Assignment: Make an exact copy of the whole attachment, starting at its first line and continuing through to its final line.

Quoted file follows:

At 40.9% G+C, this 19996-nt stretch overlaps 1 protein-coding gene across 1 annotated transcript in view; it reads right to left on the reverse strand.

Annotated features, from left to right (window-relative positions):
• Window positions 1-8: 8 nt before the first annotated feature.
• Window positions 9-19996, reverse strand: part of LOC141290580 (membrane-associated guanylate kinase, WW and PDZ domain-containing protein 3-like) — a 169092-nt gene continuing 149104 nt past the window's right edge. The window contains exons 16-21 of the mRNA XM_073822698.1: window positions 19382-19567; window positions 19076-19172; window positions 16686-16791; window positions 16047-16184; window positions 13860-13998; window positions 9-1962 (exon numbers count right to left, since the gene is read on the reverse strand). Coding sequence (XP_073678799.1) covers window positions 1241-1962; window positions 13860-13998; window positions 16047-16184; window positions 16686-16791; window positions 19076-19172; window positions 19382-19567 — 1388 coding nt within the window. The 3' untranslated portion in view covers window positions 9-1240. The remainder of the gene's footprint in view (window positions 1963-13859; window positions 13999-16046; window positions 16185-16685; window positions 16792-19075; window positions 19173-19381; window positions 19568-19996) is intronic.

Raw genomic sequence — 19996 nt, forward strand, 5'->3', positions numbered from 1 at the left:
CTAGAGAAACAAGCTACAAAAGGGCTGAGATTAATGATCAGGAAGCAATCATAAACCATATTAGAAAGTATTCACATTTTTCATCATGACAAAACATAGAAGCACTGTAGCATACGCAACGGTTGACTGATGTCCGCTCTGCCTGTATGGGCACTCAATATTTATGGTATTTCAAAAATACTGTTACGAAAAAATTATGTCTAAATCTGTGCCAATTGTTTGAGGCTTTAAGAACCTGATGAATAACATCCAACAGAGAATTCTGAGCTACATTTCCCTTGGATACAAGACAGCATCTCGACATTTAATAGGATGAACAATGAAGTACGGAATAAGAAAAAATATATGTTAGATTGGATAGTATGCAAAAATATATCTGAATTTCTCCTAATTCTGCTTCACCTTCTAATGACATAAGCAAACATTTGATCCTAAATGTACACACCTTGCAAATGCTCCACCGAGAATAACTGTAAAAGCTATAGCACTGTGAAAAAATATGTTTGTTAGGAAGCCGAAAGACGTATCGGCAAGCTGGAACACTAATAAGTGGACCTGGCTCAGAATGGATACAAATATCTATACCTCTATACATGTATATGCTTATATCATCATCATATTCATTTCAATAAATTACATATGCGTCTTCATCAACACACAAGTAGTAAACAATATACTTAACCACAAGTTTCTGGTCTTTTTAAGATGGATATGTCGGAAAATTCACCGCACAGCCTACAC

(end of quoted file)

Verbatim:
At 40.9% G+C, this 19996-nt stretch overlaps 1 protein-coding gene across 1 annotated transcript in view; it reads right to left on the reverse strand.

Annotated features, from left to right (window-relative positions):
• Window positions 1-8: 8 nt before the first annotated feature.
• Window positions 9-19996, reverse strand: part of LOC141290580 (membrane-associated guanylate kinase, WW and PDZ domain-containing protein 3-like) — a 169092-nt gene continuing 149104 nt past the window's right edge. The window contains exons 16-21 of the mRNA XM_073822698.1: window positions 19382-19567; window positions 19076-19172; window positions 16686-16791; window positions 16047-16184; window positions 13860-13998; window positions 9-1962 (exon numbers count right to left, since the gene is read on the reverse strand). Coding sequence (XP_073678799.1) covers window positions 1241-1962; window positions 13860-13998; window positions 16047-16184; window positions 16686-16791; window positions 19076-19172; window positions 19382-19567 — 1388 coding nt within the window. The 3' untranslated portion in view covers window positions 9-1240. The remainder of the gene's footprint in view (window positions 1963-13859; window positions 13999-16046; window positions 16185-16685; window positions 16792-19075; window positions 19173-19381; window positions 19568-19996) is intronic.

Raw genomic sequence — 19996 nt, forward strand, 5'->3', positions numbered from 1 at the left:
CTAGAGAAACAAGCTACAAAAGGGCTGAGATTAATGATCAGGAAGCAATCATAAACCATATTAGAAAGTATTCACATTTTTCATCATGACAAAACATAGAAGCACTGTAGCATACGCAACGGTTGACTGATGTCCGCTCTGCCTGTATGGGCACTCAATATTTATGGTATTTCAAAAATACTGTTACGAAAAAATTATGTCTAAATCTGTGCCAATTGTTTGAGGCTTTAAGAACCTGATGAATAACATCCAACAGAGAATTCTGAGCTACATTTCCCTTGGATACAAGACAGCATCTCGACATTTAATAGGATGAACAATGAAGTACGGAATAAGAAAAAATATATGTTAGATTGGATAGTATGCAAAAATATATCTGAATTTCTCCTAATTCTGCTTCACCTTCTAATGACATAAGCAAACATTTGATCCTAAATGTACACACCTTGCAAATGCTCCACCGAGAATAACTGTAAAAGCTATAGCACTGTGAAAAAATATGTTTGTTAGGAAGCCGAAAGACGTATCGGCAAGCTGGAACACTAATAAGTGGACCTGGCTCAGAATGGATACAAATATCTATACCTCTATACATGTATATGCTTATATCATCATCATATTCATTTCAATAAATTACATATGCGTCTTCATCAACACACAAGTAGTAAACAATATACTTAACCACAAGTTTCTGGTCTTTTTAAGATGGATATGTCGGAAAATTCACCGCACAGCCTACAC